And not just following, but knowing that you are going to actively engage with the rabbit hole. You are going to interact with the guilt and the fear by being inquisitive, gentle, open to being wrong about what their purpose is.
The rabbit holes take you to where you need to go. Especially when you aren’t fighting with yourself the entire way. When you’re paying attention and staying receptive to the notion that something is here for you.
The rabbit holes make the connections for you. And they do it under the surface.
One of the hardest parts of this kind of intentional projectizing that we do at Rally is trusting and just going with it.
The important part is that it’s intentional and active.
Not subconscious and passive.
Follow and ask questions. Follow and take notes. Follow and engage with what is happening.
The outside culture says yell at yourself for following the urge to fold laundry instead of writing that proposal.
I say: find out what is waiting for you in the laundry.
Because you can decide that there is something for you to learn, meet or discover in the folding.
Is it a quality (like peacefulness or order) that you need to fill up on? Is it the taking time out? Is it a rhythm? Is it the spaciousness that happens when you clear this pile out of the way?
There could be all sorts of things there. And so much power comes from that moment when you give yourself permission to be playful and find out.
Exceptions, caveats, play and comment zen for today.
- This practice of actively following rabbit holes is totally an advanced practice. Permission to not have to try this yet. To let it percolate and settle over time.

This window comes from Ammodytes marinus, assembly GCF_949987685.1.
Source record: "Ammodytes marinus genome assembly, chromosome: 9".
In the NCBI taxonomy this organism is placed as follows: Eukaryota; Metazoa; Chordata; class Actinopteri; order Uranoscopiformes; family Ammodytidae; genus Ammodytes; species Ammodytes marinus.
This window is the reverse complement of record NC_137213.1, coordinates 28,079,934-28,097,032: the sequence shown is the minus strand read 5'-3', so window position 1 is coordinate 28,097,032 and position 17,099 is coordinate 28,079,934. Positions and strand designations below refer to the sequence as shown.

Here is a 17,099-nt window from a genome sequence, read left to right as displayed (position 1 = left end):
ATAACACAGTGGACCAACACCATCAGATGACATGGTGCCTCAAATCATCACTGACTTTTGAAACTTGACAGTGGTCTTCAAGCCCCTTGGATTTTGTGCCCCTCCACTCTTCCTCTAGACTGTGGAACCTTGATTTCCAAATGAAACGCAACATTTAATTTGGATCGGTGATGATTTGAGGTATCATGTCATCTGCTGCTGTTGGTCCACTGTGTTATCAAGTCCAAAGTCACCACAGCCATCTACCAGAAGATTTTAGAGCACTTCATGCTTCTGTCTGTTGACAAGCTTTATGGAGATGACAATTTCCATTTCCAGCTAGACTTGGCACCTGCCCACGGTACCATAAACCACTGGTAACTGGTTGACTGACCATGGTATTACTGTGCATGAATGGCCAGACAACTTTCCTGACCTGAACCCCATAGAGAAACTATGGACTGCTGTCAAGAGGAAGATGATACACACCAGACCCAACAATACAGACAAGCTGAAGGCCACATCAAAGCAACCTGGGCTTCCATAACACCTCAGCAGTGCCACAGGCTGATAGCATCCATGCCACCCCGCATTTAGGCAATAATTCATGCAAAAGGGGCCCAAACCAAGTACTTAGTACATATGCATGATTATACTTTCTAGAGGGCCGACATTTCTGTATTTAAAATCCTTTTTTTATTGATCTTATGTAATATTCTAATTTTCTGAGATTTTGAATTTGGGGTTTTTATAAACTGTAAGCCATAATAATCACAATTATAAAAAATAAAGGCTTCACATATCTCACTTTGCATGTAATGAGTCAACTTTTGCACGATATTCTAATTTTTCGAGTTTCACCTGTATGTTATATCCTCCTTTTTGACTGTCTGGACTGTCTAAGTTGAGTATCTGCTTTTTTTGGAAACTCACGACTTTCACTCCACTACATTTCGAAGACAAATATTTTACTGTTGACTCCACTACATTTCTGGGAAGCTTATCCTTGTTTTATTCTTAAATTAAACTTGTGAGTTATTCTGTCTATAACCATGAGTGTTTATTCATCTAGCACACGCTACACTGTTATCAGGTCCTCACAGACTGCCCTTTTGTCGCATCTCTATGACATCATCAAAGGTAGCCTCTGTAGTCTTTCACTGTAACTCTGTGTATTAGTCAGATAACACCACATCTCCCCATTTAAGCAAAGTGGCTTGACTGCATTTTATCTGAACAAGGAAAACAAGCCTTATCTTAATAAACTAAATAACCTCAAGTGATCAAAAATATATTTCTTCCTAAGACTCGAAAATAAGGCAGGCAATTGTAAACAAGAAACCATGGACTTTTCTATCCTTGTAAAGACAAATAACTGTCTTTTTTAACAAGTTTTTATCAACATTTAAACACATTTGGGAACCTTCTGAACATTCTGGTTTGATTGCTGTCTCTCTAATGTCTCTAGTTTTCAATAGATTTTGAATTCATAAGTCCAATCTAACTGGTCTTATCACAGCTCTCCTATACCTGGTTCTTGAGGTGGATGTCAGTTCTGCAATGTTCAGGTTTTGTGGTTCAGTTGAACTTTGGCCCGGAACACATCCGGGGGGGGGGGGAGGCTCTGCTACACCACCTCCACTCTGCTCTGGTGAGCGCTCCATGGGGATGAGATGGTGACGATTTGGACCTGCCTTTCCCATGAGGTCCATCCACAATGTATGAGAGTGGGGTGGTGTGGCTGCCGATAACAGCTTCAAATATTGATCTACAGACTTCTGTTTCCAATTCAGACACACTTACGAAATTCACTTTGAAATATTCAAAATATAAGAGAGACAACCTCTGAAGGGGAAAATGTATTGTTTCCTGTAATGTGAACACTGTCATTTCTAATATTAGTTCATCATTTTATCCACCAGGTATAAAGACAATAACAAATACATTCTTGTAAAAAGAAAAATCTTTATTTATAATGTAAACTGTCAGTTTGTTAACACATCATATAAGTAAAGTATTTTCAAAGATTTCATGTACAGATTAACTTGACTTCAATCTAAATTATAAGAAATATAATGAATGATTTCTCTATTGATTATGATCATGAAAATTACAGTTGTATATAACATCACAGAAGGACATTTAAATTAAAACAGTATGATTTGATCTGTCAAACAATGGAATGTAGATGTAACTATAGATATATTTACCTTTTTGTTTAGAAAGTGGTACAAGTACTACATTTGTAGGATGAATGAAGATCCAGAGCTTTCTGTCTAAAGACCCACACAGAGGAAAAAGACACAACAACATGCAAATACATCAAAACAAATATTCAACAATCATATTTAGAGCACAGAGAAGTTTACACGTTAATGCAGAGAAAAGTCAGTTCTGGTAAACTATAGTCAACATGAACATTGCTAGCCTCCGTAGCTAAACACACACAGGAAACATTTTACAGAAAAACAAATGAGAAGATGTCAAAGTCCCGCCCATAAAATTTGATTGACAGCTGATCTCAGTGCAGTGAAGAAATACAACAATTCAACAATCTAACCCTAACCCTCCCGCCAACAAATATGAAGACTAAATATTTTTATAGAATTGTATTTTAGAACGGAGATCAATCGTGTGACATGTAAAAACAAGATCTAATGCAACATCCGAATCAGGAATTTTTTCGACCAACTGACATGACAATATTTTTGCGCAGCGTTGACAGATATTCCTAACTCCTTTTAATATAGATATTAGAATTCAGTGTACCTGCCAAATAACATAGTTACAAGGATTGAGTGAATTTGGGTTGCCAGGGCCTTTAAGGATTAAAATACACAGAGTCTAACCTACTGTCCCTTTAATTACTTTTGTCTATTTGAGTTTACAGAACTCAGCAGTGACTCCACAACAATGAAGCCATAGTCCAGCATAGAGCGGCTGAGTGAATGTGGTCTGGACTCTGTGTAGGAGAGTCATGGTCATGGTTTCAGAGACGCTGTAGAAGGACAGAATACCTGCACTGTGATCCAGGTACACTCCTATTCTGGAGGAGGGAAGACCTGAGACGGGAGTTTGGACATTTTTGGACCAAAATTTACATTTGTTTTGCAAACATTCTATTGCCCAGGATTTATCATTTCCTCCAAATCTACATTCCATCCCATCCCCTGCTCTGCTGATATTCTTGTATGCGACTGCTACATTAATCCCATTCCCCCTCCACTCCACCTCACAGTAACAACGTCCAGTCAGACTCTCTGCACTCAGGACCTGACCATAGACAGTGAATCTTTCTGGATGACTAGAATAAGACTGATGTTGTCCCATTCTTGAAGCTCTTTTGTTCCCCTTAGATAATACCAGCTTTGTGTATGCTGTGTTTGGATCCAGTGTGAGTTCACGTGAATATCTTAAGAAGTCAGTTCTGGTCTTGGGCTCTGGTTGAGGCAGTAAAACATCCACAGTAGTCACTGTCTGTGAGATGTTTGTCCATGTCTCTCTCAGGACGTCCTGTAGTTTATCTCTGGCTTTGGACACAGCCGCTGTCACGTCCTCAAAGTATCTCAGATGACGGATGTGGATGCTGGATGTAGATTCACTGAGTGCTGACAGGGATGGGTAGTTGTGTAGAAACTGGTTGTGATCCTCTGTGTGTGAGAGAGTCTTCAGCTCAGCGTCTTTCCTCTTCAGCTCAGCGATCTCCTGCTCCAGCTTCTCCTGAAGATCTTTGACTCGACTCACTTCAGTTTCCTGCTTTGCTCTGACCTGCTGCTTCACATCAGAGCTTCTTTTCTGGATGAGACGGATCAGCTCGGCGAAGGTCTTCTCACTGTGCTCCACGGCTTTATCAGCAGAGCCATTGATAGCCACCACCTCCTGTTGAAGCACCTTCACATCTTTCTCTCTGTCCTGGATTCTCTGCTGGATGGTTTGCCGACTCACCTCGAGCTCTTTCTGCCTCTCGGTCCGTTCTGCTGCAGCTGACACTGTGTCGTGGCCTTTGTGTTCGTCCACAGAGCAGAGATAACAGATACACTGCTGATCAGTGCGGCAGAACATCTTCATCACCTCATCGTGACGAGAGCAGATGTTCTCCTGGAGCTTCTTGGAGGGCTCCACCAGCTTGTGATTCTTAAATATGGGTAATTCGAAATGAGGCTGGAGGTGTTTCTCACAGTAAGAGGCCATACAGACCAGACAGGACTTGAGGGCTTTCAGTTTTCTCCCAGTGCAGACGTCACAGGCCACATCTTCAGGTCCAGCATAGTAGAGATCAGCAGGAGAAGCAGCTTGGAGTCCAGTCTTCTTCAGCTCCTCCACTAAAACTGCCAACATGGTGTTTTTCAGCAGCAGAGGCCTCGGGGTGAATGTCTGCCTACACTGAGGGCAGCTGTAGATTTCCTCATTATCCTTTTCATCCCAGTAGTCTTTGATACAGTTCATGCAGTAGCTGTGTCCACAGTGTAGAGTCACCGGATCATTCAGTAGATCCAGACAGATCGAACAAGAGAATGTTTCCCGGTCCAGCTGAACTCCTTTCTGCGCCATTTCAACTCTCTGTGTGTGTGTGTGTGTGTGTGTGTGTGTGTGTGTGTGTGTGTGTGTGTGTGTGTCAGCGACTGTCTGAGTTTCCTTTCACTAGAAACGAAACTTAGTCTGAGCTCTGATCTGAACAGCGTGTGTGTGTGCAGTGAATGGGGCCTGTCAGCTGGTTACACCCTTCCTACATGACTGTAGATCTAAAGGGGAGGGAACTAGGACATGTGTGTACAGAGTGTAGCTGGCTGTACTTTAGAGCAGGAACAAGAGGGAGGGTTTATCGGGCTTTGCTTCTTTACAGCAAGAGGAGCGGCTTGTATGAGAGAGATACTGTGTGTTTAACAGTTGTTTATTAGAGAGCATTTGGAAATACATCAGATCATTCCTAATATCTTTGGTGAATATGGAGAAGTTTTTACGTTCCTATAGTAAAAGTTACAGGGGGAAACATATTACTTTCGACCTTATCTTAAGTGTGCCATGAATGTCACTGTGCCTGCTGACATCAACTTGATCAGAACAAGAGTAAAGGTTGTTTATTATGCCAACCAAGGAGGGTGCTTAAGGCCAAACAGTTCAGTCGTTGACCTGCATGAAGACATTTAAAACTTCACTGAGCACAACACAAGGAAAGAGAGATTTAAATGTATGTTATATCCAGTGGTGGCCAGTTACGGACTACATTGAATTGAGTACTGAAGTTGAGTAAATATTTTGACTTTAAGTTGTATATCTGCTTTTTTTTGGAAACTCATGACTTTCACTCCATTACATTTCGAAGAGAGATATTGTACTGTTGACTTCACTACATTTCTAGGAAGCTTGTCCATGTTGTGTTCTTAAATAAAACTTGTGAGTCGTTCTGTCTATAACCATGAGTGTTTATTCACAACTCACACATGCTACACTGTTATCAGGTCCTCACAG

- This practice is also way easier at Rally because no internet! Online rabbit holes are considerably harder. Interacting consciously with internet distractions can take years of practice.
- Much of this may feel untrue. This post will probably trigger a lot of resistance. That’s because this concept is crazy counter-intuitive. We live in a culture that is all about forcing. And fighting.
- Often we don’t trust ourselves because of past experience. Interacting with those parts of us who are afraid we will get lost in depression is another useful rabbit hole to spend some time with.
- There are a lot of biggified experts out there saying that the way to get something done is to put your ass in the chair and shout ass-in-chair at yourself, to struggle. The ass-in-chair people reflect our internal monsters. They mean well. They just don’t know how to do change without self-inflicted violence.
- Find your own way. Do what works. Ignore the rest.
- Remember that people vary. And that non-violence trumps the people-vary rule. So we don’t get to use the people-vary rule as an excuse for self-abuse.
- There’s time. Even for this. So it doesn’t have to make sense right now. The rabbit holes will be there for you whenever you are ready for them.
As always, we all have our stuff. We’re all working on our stuff. It’s a process. We let other people have their stuff, and we don’t give unsolicited advice.
We try things. We flail around. We laugh when we can and it’s okay when we can’t.
I would love to hear about some of your rabbit holes.